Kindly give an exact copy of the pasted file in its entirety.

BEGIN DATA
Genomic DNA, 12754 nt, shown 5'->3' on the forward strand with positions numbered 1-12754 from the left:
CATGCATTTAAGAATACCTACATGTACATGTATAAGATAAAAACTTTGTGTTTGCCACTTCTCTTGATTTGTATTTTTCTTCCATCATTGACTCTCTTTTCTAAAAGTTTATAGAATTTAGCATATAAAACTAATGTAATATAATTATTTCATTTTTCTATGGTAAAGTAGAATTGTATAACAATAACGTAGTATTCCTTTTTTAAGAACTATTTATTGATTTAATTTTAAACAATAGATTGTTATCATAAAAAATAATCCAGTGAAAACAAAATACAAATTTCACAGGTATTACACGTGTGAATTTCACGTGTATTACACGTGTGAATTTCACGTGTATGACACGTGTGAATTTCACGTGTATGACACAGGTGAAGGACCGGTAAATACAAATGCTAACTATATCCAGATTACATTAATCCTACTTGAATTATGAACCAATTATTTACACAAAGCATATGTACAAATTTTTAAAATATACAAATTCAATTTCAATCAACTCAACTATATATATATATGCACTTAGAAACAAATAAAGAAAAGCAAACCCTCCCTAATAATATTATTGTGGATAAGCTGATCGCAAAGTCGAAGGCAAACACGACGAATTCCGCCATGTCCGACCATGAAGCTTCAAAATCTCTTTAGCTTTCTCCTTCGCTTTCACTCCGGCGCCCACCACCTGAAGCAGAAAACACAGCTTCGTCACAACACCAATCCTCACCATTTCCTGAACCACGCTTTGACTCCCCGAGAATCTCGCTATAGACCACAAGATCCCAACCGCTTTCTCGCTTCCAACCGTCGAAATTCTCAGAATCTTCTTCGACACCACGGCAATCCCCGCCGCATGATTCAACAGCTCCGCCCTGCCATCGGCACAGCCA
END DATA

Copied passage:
Genomic DNA, 12754 nt, shown 5'->3' on the forward strand with positions numbered 1-12754 from the left:
CATGCATTTAAGAATACCTACATGTACATGTATAAGATAAAAACTTTGTGTTTGCCACTTCTCTTGATTTGTATTTTTCTTCCATCATTGACTCTCTTTTCTAAAAGTTTATAGAATTTAGCATATAAAACTAATGTAATATAATTATTTCATTTTTCTATGGTAAAGTAGAATTGTATAACAATAACGTAGTATTCCTTTTTTAAGAACTATTTATTGATTTAATTTTAAACAATAGATTGTTATCATAAAAAATAATCCAGTGAAAACAAAATACAAATTTCACAGGTATTACACGTGTGAATTTCACGTGTATTACACGTGTGAATTTCACGTGTATGACACGTGTGAATTTCACGTGTATGACACAGGTGAAGGACCGGTAAATACAAATGCTAACTATATCCAGATTACATTAATCCTACTTGAATTATGAACCAATTATTTACACAAAGCATATGTACAAATTTTTAAAATATACAAATTCAATTTCAATCAACTCAACTATATATATATATGCACTTAGAAACAAATAAAGAAAAGCAAACCCTCCCTAATAATATTATTGTGGATAAGCTGATCGCAAAGTCGAAGGCAAACACGACGAATTCCGCCATGTCCGACCATGAAGCTTCAAAATCTCTTTAGCTTTCTCCTTCGCTTTCACTCCGGCGCCCACCACCTGAAGCAGAAAACACAGCTTCGTCACAACACCAATCCTCACCATTTCCTGAACCACGCTTTGACTCCCCGAGAATCTCGCTATAGACCACAAGATCCCAACCGCTTTCTCGCTTCCAACCGTCGAAATTCTCAGAATCTTCTTCGACACCACGGCAATCCCCGCCGCATGATTCAACAGCTCCGCCCTGCCATCGGCACAGCCA